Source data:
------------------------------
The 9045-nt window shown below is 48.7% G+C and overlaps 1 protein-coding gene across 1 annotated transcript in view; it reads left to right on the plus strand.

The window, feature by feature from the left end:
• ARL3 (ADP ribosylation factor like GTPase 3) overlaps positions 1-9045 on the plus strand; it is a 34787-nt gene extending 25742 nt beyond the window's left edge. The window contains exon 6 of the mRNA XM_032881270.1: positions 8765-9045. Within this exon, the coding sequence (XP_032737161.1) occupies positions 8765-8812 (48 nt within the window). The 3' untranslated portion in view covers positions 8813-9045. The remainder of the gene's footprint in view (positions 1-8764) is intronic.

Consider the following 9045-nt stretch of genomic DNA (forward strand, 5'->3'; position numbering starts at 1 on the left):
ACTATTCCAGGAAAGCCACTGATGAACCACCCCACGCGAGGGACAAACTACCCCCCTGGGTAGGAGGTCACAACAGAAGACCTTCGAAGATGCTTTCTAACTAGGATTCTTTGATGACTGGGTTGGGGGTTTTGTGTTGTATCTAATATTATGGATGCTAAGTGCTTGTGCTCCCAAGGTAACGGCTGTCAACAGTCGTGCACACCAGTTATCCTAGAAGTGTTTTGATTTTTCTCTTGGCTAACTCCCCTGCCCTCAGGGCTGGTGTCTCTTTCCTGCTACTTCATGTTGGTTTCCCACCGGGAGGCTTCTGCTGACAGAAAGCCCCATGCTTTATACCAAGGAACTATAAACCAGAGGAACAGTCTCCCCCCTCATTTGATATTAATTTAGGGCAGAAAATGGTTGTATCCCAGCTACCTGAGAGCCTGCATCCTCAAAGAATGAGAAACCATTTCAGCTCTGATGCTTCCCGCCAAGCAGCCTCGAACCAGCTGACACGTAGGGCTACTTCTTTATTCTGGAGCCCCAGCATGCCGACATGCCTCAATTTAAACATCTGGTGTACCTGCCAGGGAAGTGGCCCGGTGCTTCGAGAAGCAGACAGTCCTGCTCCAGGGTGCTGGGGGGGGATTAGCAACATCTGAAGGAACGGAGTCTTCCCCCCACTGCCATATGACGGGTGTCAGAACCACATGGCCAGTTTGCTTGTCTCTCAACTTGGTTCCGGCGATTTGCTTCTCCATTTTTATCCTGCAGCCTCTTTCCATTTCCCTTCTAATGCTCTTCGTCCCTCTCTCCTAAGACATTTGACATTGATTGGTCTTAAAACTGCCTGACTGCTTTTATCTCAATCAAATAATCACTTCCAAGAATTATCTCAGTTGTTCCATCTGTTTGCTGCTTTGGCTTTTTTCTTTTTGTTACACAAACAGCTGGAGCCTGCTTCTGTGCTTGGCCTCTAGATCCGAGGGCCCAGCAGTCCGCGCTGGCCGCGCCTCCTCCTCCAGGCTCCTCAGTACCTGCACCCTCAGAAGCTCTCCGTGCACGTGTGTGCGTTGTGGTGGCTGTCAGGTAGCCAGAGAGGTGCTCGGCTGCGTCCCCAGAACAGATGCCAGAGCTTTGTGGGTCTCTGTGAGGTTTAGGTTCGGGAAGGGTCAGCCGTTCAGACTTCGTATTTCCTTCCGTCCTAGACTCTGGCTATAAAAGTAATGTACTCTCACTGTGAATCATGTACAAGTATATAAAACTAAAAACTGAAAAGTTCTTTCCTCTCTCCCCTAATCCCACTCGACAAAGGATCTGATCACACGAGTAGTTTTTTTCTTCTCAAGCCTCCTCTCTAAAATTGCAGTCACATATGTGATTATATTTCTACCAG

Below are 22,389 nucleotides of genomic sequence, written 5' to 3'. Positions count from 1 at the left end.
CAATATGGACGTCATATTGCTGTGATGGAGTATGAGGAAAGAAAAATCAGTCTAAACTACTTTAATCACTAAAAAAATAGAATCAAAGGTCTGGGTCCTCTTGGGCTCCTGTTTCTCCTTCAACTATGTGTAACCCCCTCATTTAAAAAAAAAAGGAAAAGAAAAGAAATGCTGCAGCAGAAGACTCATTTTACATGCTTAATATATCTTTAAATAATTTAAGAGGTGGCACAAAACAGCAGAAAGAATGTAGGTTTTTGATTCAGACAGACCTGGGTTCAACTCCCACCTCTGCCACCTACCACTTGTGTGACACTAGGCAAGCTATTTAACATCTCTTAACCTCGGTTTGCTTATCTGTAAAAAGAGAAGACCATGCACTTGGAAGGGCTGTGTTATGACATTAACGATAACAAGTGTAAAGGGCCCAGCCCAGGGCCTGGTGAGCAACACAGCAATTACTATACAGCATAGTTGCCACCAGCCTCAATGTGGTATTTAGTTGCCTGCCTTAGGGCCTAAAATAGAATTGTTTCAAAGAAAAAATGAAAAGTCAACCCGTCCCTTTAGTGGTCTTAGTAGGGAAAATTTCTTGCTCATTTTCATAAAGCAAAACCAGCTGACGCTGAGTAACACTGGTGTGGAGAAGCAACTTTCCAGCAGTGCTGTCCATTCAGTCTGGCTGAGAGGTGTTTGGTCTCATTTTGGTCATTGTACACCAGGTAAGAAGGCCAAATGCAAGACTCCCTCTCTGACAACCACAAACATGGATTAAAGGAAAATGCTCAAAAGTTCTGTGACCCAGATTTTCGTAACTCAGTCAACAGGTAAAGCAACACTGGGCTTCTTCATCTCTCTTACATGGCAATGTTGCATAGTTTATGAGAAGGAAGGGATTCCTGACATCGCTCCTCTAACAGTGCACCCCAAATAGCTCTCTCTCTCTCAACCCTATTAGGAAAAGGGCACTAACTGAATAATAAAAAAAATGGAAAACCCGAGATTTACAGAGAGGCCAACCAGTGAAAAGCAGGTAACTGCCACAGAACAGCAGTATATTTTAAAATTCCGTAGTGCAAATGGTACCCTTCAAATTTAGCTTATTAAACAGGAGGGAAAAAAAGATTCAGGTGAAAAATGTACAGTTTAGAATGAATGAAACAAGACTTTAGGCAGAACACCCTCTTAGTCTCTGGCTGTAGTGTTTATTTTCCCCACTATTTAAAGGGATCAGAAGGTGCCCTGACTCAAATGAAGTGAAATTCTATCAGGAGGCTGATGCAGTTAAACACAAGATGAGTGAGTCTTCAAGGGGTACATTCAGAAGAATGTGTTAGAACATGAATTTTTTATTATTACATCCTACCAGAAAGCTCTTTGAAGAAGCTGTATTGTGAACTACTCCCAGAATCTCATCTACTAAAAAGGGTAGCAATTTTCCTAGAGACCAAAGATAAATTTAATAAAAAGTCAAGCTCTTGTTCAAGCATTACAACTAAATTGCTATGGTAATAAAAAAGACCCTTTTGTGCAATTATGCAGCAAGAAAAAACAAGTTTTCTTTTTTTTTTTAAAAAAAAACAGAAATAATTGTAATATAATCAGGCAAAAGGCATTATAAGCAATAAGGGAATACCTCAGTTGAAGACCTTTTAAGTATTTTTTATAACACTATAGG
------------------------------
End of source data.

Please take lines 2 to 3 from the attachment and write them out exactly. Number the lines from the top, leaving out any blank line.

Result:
The window, feature by feature from the left end:
• ARL3 (ADP ribosylation factor like GTPase 3) overlaps positions 1-9045 on the plus strand; it is a 34787-nt gene extending 25742 nt beyond the window's left edge. The window contains exon 6 of the mRNA XM_032881270.1: positions 8765-9045. Within this exon, the coding sequence (XP_032737161.1) occupies positions 8765-8812 (48 nt within the window). The 3' untranslated portion in view covers positions 8813-9045. The remainder of the gene's footprint in view (positions 1-8764) is intronic.